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Taking Notes From The Guys

The most insightful and unscripted/unedited thoughts and actions of seven masters of music recording during a two-day, four-session clinic.

On March 20 and 21, the METAlliance Academy — conceived and created by legendary engineers Chuck Ainlay, Ed Cherney, Frank Filipetti, George Massenburg, Phil Ramone, Elliot Scheiner, and Al Schmitt — conducted its inaugural event at the historic studios in Los Angeles’ Capitol Records tower. Dubbed “In Session with the Guys,” the interactive, participatory event featured the METAlliance founders in live recording and mixing sessions over an entire weekend.

Alex Oana (seated) with (l-r): George Massenburg, Frank Filipetti, Elliot Scheiner, Phil Ramone, Al Schmitt, Ed Cherney, and Chuck Ainlay. Photo by David Goggin Via pages from my notebook, I want to attempt to share with PAR readers the rare opportunity I was given: to absorb the most insightful and unscripted/unedited thoughts and actions of seven masters of music recording during a two-day, four-session clinic. In part two of this coverage — for PAR’s upcoming June 2010 Studio Sense column — I will personally reflect on the METAlliance Academy experience.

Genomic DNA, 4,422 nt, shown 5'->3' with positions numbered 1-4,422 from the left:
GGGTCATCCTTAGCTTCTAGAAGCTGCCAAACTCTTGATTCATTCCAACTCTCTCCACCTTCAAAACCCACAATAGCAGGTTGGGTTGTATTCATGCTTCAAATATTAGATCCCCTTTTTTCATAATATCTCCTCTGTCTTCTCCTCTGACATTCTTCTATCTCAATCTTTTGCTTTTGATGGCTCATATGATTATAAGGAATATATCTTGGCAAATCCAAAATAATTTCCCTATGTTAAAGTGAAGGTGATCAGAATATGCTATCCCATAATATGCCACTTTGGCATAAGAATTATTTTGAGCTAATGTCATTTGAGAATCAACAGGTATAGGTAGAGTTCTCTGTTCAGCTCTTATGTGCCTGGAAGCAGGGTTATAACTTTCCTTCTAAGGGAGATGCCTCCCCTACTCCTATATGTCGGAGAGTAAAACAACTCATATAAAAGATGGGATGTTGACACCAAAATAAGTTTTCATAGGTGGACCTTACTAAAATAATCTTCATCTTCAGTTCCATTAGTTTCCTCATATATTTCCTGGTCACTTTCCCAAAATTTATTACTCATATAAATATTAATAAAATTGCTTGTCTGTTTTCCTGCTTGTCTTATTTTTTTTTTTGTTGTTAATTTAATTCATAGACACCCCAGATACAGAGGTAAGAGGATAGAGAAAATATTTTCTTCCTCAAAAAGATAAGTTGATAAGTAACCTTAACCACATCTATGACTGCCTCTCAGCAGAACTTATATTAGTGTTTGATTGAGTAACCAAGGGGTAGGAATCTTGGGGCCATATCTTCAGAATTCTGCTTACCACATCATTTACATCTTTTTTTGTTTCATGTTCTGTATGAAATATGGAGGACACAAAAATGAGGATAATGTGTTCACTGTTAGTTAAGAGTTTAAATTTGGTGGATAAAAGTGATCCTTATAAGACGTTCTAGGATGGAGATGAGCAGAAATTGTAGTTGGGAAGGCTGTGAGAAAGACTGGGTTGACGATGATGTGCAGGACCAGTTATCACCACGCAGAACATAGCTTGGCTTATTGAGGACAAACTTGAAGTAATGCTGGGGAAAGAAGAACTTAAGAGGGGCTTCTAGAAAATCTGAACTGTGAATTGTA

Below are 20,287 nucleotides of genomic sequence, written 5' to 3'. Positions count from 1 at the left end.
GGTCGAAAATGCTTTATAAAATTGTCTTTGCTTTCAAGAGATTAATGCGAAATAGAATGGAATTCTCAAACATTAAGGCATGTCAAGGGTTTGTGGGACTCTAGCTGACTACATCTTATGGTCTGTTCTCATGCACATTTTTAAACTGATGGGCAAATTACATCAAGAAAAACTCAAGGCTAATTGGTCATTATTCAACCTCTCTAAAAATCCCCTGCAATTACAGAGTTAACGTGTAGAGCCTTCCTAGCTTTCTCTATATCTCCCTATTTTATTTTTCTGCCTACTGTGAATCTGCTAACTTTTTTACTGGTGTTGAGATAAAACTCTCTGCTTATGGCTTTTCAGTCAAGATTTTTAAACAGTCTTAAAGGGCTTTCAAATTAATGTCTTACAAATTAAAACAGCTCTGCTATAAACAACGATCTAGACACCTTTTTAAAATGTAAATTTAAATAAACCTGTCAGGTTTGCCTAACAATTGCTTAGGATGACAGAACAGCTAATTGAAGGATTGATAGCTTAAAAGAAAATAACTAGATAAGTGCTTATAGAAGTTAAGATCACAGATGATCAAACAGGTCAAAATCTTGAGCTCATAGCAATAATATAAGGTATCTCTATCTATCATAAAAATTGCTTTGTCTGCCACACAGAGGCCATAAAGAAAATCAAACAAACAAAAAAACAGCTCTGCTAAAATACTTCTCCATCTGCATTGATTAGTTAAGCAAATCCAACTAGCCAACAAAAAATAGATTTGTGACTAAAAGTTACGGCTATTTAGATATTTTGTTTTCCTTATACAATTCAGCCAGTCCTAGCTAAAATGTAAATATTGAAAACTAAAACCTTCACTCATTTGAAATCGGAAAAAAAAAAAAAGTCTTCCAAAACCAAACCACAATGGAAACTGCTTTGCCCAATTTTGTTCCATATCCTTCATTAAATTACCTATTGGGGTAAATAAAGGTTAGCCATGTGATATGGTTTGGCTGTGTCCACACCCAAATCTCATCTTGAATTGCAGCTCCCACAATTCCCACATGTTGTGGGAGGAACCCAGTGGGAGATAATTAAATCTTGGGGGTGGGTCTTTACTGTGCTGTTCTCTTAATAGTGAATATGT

Opening Thoughts

Event introduction by Jim Pace, the managing director of METAlliance: “If people know the difference between a box of wine and a bottle of wine … If people will pay $3.75 for a cup of coffee … maybe they’ll pay for [highquality] music.”

Ed Cherney: “You know what the trouble is with recording engineers? Everybody else.”

Ed Cherney and Chuck Ainlay in Capitol Studio B: Tracking a Three-Piece Rock Band